The last blade forger of Sheffield and the « Just put us togethers »

Few people are aware that if the Bowie knife was developed and made famous in the United States, it was produced in many places outside of the country.  One of the most important places of production was Sheffield, England. The production of their famous knives was first hinted by Chaucer’s Canterbury tales in the 14th century as he referred to a “Sheffield Thwitle”. Until the 17th century the town mostly on producing low quality knives, but in the 18th century the discovery of a variant of the crucible steel and a process of silver plating that came to be called “Sheffield plate” gave the cutlers of this town a new reputation on par with Solingen or Toledo.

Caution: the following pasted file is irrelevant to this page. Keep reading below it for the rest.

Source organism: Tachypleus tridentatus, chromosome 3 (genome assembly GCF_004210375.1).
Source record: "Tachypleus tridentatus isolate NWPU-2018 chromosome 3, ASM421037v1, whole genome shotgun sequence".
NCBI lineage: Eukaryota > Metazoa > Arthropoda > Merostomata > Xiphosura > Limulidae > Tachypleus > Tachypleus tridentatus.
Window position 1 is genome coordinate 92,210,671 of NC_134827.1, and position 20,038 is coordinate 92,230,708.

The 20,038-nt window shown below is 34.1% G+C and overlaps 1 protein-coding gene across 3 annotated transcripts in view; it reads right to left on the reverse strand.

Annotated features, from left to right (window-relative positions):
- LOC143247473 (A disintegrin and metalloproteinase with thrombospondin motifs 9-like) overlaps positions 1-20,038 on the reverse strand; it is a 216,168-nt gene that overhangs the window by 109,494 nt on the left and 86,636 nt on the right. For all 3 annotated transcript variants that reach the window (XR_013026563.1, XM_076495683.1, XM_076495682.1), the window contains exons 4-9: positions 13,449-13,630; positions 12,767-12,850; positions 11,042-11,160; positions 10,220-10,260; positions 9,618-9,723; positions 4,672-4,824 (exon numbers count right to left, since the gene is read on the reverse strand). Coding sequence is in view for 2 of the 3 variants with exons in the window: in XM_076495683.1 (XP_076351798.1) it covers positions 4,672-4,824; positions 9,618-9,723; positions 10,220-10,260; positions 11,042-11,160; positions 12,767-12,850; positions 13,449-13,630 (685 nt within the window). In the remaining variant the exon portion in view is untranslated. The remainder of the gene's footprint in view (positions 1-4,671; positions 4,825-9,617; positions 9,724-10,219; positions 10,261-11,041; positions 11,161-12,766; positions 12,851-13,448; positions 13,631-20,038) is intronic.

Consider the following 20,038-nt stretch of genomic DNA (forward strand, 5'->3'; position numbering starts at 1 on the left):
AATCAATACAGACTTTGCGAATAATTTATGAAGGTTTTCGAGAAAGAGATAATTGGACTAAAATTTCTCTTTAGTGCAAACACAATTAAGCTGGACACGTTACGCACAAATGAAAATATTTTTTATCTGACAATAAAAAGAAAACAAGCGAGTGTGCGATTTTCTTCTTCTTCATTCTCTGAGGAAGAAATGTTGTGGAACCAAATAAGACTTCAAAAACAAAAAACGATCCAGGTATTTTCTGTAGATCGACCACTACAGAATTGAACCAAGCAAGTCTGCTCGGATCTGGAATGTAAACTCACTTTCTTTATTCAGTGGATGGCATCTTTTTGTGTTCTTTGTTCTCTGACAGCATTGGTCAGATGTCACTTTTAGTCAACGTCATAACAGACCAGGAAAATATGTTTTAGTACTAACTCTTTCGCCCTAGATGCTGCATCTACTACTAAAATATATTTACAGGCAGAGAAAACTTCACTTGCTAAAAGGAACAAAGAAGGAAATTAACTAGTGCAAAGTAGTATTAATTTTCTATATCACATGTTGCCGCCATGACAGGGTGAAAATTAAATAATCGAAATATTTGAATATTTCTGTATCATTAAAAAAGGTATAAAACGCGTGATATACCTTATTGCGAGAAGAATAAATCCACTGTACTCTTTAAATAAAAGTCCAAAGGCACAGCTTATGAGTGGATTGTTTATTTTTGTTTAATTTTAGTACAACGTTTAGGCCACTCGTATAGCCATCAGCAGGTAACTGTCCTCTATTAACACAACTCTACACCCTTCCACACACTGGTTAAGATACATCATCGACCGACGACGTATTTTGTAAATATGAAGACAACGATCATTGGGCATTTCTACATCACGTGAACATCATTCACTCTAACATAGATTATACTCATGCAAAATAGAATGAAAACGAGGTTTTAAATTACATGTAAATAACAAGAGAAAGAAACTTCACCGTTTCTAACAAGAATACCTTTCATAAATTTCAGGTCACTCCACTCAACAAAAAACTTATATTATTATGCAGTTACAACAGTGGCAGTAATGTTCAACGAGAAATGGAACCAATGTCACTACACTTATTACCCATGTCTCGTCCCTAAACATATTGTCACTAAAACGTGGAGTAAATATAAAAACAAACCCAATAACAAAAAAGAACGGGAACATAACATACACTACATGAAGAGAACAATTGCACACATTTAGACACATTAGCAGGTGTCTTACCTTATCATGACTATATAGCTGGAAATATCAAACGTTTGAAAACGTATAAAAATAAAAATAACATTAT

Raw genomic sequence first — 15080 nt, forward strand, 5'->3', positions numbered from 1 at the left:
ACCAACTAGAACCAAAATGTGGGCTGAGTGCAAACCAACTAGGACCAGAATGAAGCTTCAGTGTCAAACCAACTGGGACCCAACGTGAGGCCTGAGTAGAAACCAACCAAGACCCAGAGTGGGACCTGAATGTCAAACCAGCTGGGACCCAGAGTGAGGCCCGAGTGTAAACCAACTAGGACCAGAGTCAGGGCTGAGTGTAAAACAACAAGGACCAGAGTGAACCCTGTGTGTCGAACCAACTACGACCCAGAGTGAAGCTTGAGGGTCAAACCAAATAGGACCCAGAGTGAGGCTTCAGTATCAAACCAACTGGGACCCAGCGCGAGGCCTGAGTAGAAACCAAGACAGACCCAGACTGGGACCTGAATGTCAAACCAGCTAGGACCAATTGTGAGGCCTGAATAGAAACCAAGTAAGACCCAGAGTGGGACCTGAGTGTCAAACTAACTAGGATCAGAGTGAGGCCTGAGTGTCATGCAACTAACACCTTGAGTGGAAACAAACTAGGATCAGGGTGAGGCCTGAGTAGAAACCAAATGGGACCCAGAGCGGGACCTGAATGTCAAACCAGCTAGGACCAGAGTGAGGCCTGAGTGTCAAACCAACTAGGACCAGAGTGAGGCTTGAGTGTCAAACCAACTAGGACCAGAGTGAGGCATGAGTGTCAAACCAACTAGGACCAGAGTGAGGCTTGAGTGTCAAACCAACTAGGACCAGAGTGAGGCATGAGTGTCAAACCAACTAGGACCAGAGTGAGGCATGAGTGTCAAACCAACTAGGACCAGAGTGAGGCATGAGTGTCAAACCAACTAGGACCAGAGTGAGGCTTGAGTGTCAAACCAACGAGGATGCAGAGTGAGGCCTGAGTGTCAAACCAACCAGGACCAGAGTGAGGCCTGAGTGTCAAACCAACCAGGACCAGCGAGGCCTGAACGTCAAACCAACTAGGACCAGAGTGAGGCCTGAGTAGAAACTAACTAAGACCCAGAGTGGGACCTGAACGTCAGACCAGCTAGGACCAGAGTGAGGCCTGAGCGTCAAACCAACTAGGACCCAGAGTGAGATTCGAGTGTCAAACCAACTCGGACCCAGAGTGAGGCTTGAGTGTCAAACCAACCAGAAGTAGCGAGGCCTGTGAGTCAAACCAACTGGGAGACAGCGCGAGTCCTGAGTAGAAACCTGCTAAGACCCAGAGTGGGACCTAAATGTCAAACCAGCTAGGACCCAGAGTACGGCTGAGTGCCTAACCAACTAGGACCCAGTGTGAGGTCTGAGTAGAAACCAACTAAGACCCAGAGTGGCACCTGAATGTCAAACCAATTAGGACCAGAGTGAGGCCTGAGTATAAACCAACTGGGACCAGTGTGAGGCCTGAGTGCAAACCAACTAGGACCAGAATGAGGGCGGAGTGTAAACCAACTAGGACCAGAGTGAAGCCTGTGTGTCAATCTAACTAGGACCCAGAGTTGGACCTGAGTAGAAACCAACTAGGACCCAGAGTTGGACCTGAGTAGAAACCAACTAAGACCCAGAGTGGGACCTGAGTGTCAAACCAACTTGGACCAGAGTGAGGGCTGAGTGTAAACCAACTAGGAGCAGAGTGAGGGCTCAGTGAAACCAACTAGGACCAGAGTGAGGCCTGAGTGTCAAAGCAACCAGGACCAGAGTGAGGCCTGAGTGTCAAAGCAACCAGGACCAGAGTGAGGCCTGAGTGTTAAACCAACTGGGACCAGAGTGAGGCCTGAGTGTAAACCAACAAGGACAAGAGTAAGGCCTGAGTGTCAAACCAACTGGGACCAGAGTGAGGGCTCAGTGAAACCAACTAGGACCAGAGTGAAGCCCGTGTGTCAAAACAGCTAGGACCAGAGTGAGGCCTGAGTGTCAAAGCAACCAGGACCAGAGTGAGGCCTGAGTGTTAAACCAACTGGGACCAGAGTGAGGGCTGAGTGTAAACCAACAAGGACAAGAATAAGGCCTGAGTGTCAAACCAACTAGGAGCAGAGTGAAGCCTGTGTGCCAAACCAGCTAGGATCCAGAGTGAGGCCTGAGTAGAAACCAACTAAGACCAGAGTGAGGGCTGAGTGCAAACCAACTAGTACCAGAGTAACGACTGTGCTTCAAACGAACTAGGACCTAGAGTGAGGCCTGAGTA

Sheffield was a place of innovation it seems and this is where Stainless Steel was discovered in 1913 by Harry Brierley. During World War Two the city was put to work and of course produced some of the famous Fairbairn Sykes daggers for commandos. The following decades were not very good for the steel industries of Sheffield and many mills closed down.

A Sheffield Bowie made by James Westa.

In memory of the blade forgers of Sheffield, here is a small interview made in 1978 of Albert Craven who was a knife maker for 72 years and it seems one if not the last completely traditional knife maker in the region.

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